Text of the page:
Reference guide

Reference documentation for the quantlib package

The API of the Python wrappers try to be as close as possible to the C++ original source but keeping a Pythonic simple access to classes, methods and functions. Most of the complex structures related to proper memory management are completely hidden being the Python layers (for example boost::shared_ptr and Handle).
































How to wrap QuantLib classes with cython

These notes provide a step by step guide to wrapping a QuantLib (QL) class with cython, so that it can be invoked from python.

The objective is to make available in python a set of modules that exactly mirror the QL class hierarchy. For example, QL provides a class named SimpleQuote, that represents a simple price measurement. The C++ class is defined as follows:

class SimpleQuote : public Quote {
    SimpleQuote(Real value = Null<Real>());
    Real value() const;
    bool isValid() const;
    Real setValue(Real value = Null<Real>());

After wrapping the C++ class, this class is now available in python:

from quantlib.quotes import SimpleQuote
spot = SimpleQuote(3.14)
print('Spot %f' % spot.value)

A couple of observations are worth mentioning:

  • pyql preserves the module hierarchy of QuantLib: the SimpleQuote class is defined in the quote module in C++.
  • pyql exposes QuantLib in a pythonic fashion: instead of exposing the accessor value(), pyql implements the property value.

The Interface Code

To expose QL class foo, you need to create three files. For the sake of standardization, they should be named as follows:

_foo.pxd:A header file to declare the C++ class being exposed,
foo.pxd:A header file where the corresponding python class is declared
foo.pyx:The implementation of the corresponding python class

The content of each file is now described in details.

Declaration of the QL classes to be exposed

This file contains the declaration of the QL class being exposed. For example, the header file _quotes.pxd is as follows:

include 'types.pxi'

from libcpp cimport bool

cdef extern from 'ql/quote.hpp' namespace 'QuantLib':
      cdef cppclass Quote:
         Quote() except +
         Real value() except +
         bool isValid() except +

cdef extern from 'ql/quotes/simplequote.hpp' namespace 'QuantLib':

      cdef cppclass SimpleQuote(Quote):
         SimpleQuote(Real value) except +
         Real setValue(Real value) except +

In this file, we declare the class SimpleQuote and its parent Quote. The syntax is almost identical to the corresponding C++ header file. The types used in declaring arguments are defined in types.pxi.

The clause ‘except +’ signals that the method may throw an exception. It is indispensible to append this clause to every declaration. Without it, an exception thrown in QL will terminate the python process.

Declaration of the python class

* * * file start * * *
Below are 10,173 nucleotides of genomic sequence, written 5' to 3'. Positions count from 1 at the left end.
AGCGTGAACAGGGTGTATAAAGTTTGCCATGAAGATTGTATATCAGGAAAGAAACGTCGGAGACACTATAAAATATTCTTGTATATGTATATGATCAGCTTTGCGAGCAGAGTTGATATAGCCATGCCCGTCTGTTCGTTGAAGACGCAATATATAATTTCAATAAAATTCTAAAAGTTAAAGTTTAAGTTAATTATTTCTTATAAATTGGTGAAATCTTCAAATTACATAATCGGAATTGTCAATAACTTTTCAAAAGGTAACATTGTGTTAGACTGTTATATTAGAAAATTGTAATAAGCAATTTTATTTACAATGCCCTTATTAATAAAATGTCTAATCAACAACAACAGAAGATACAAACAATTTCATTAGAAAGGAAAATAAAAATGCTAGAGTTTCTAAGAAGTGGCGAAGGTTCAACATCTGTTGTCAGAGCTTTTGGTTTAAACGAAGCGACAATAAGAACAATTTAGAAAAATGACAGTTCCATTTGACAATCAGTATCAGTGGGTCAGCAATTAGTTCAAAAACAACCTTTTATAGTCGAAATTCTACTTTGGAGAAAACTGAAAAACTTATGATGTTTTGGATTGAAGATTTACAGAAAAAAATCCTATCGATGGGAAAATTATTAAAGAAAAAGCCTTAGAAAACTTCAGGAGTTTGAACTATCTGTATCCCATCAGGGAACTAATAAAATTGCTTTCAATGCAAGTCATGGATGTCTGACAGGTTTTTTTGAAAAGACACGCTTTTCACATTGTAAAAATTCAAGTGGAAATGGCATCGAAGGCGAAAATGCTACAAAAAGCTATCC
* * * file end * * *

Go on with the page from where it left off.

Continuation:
The second header file declares the python classes that will be wrapping the QL classes. The file quotes.pxd is reproduced below:

cimport _quote as _qt
from quantlib.handle cimport shared_ptr

cdef class Quote:
   cdef shared_ptr[_qt.Quote]* _thisptr

Notice that in our header files we use ‘Quote’ to refer the the C++ class (in file _quote.pxd) and to the python class (in file quote.pxd). To avoid confusion we use the following convention:

  • the C++ class is always refered to as _qt.Quote.
  • the python class is always refered to as Quote

The cython wrapper class holds a reference to the QL C++ class. As we do not want to do any memory handling on the Python side, we always wrap the C++ object into a boost shared pointer that is deallocated properly when deallocation the Cython extension.

Implementation of the python class

The third file contains the implementation of the cython wrapper class. As an illustration, the implementation of the SingleQuote python class is reproduced below:

cdef class SimpleQuote(Quote):
   def __init__(self, double value=0.0):
      self._thisptr = new shared_ptr[_qt.Quote](new _qt.SimpleQuote(value))

   def __dealloc__(self):
      if self._thisptr is not NULL:
         del self._thisptr # properly deallocates the shared_ptr and
                           # probably the target object if not referenced

   def __str__(self):
      return 'Simple Quote: %f' % self._thisptr.get().value()

   property value:
      def __get__(self):
         if self._thisptr.get().isValid():
            return self._thisptr.get().value()
            return None

     def __set__(self, double value):

The __init__ method invokes the C++ constructor, which returns a boost shared pointer.

Properties are used to give a more pythonic flavor to the wrapping. In python, we get the value of the SimpleQuote with the syntax spot.value rather than spot.value(), had we exposed directly the C++ accessor.

Remember from the previous section that _thisptr is a shared pointer on a Quote, which is a virtual class. The setValue method is defined in the SimpleQuote concrete class, and the shared pointer must therefore be cast into a SimpleQuote shared pointer in order to invoke setValue().

Managing C++ references using shared_ptr

All the Cython extension references should be declared using shared_ptr. The __dealloc__ method should always delete the shared_ptr but never the target pointer!

Every time a shared_ptr reference is received, never assigns the target pointer to a local pointer variables as it might be deallocated. Always use the copy constructor of the shared_ptr to get a local copy of it, stack allocated (there is no need to use new).